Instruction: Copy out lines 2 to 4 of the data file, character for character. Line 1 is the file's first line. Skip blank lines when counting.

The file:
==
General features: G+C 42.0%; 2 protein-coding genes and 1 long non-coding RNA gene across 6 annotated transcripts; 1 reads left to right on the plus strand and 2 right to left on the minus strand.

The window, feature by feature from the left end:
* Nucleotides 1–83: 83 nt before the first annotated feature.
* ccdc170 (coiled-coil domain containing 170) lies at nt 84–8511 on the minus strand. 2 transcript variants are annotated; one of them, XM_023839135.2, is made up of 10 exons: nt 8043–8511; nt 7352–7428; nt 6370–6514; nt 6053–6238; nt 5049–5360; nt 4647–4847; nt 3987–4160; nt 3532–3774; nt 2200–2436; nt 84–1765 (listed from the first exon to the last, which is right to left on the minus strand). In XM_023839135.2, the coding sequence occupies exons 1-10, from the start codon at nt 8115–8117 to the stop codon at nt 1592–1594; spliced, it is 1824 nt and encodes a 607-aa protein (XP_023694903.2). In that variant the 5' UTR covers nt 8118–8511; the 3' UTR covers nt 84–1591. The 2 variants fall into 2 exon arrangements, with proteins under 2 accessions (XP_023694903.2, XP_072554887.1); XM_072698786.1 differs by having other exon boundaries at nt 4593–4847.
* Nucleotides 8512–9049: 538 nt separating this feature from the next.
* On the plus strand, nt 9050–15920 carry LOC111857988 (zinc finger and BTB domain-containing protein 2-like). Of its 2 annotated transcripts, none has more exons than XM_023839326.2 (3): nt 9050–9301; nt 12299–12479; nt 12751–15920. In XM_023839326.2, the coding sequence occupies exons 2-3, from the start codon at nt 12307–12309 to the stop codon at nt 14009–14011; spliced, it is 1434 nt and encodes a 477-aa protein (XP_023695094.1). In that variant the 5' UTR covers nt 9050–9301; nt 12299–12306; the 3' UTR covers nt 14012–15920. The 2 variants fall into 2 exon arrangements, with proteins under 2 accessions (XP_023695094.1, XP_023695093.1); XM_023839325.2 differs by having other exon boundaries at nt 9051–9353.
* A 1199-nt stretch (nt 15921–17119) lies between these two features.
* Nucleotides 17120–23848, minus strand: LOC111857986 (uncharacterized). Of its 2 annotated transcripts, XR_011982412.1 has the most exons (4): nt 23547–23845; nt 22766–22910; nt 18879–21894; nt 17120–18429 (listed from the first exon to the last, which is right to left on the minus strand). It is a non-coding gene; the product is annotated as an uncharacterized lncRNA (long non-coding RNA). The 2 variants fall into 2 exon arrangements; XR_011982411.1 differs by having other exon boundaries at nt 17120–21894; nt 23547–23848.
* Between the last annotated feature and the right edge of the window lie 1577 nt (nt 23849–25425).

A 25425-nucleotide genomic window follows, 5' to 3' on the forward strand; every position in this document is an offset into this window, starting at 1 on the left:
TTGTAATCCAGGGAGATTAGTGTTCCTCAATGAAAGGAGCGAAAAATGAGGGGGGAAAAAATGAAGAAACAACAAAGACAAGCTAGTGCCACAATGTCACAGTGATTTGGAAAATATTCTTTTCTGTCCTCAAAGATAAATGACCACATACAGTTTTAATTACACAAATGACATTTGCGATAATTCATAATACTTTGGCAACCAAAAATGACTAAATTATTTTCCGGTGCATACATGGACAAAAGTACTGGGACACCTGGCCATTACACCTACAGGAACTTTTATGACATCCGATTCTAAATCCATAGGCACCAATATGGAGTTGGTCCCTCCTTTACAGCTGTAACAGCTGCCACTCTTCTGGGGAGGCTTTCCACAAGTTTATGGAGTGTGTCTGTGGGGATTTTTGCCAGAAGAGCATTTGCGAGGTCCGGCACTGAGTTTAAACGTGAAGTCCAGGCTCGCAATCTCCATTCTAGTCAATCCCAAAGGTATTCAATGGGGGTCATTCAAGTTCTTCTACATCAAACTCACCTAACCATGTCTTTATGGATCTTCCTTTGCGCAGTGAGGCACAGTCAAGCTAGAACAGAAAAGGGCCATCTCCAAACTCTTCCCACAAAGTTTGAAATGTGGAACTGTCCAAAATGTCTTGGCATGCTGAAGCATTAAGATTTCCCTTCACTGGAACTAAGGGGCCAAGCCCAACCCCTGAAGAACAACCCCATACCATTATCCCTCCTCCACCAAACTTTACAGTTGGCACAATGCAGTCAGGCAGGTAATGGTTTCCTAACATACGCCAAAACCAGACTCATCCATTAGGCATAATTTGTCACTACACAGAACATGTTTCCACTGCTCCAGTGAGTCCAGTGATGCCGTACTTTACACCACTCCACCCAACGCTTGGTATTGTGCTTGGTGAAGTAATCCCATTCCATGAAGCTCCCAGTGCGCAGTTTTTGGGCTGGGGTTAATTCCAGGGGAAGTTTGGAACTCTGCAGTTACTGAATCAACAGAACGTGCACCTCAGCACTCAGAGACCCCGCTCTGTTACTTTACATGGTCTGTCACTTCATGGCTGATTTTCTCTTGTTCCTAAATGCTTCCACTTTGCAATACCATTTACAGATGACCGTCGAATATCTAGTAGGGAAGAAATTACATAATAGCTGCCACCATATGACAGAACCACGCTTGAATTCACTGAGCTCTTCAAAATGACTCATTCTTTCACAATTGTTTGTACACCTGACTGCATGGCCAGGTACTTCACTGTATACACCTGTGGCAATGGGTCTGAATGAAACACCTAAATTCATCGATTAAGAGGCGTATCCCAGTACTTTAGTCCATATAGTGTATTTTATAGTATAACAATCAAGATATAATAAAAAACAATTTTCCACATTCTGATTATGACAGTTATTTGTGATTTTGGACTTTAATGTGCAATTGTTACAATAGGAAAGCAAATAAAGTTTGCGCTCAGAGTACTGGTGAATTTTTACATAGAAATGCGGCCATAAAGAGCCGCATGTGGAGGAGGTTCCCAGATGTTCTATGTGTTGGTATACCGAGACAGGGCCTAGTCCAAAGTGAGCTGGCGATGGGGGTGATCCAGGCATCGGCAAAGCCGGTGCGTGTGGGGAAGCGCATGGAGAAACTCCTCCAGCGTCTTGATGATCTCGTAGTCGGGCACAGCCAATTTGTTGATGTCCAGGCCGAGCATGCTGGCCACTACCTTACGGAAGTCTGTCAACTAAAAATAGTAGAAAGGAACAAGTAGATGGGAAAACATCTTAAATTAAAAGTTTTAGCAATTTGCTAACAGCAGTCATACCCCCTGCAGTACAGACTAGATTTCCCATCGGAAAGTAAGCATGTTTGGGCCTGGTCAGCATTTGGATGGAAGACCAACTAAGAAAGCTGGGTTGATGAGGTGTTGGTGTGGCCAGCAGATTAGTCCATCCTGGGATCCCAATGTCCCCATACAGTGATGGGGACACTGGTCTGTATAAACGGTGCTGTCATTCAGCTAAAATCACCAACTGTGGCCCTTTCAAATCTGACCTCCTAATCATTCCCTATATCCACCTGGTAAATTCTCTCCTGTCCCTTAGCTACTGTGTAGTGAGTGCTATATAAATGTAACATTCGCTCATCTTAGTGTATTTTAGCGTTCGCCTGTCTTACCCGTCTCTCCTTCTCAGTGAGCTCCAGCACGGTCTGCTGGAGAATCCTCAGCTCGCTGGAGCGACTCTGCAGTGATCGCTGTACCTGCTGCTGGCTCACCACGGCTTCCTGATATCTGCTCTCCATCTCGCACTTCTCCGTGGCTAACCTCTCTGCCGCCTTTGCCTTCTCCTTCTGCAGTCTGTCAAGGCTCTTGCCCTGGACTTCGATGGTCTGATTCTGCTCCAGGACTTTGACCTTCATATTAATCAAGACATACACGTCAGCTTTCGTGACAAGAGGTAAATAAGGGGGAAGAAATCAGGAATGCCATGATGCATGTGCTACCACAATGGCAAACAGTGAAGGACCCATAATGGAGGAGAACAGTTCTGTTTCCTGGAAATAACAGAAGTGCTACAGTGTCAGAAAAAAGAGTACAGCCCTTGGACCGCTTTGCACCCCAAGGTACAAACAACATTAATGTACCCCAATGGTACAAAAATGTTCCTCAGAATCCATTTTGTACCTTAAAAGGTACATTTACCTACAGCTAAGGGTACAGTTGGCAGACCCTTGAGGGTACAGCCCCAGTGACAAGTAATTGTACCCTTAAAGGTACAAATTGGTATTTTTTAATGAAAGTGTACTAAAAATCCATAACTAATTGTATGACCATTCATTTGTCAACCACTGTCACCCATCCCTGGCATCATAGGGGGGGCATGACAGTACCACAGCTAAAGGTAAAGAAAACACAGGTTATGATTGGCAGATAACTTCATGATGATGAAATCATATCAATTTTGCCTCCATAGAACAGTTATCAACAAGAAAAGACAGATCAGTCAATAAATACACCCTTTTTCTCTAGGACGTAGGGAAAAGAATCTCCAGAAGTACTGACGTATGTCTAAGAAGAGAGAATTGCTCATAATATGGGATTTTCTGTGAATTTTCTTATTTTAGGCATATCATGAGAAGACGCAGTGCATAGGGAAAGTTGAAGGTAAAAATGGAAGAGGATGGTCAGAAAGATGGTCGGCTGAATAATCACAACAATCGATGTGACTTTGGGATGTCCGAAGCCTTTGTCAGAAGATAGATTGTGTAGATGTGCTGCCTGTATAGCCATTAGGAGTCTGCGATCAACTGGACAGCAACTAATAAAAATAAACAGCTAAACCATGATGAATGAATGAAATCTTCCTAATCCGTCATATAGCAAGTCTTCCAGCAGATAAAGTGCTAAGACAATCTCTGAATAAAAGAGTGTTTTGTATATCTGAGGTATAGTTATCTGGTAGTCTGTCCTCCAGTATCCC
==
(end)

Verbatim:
The window, feature by feature from the left end:
* Nucleotides 1–83: 83 nt before the first annotated feature.
* ccdc170 (coiled-coil domain containing 170) lies at nt 84–8511 on the minus strand. 2 transcript variants are annotated; one of them, XM_023839135.2, is made up of 10 exons: nt 8043–8511; nt 7352–7428; nt 6370–6514; nt 6053–6238; nt 5049–5360; nt 4647–4847; nt 3987–4160; nt 3532–3774; nt 2200–2436; nt 84–1765 (listed from the first exon to the last, which is right to left on the minus strand). In XM_023839135.2, the coding sequence occupies exons 1-10, from the start codon at nt 8115–8117 to the stop codon at nt 1592–1594; spliced, it is 1824 nt and encodes a 607-aa protein (XP_023694903.2). In that variant the 5' UTR covers nt 8118–8511; the 3' UTR covers nt 84–1591. The 2 variants fall into 2 exon arrangements, with proteins under 2 accessions (XP_023694903.2, XP_072554887.1); XM_072698786.1 differs by having other exon boundaries at nt 4593–4847.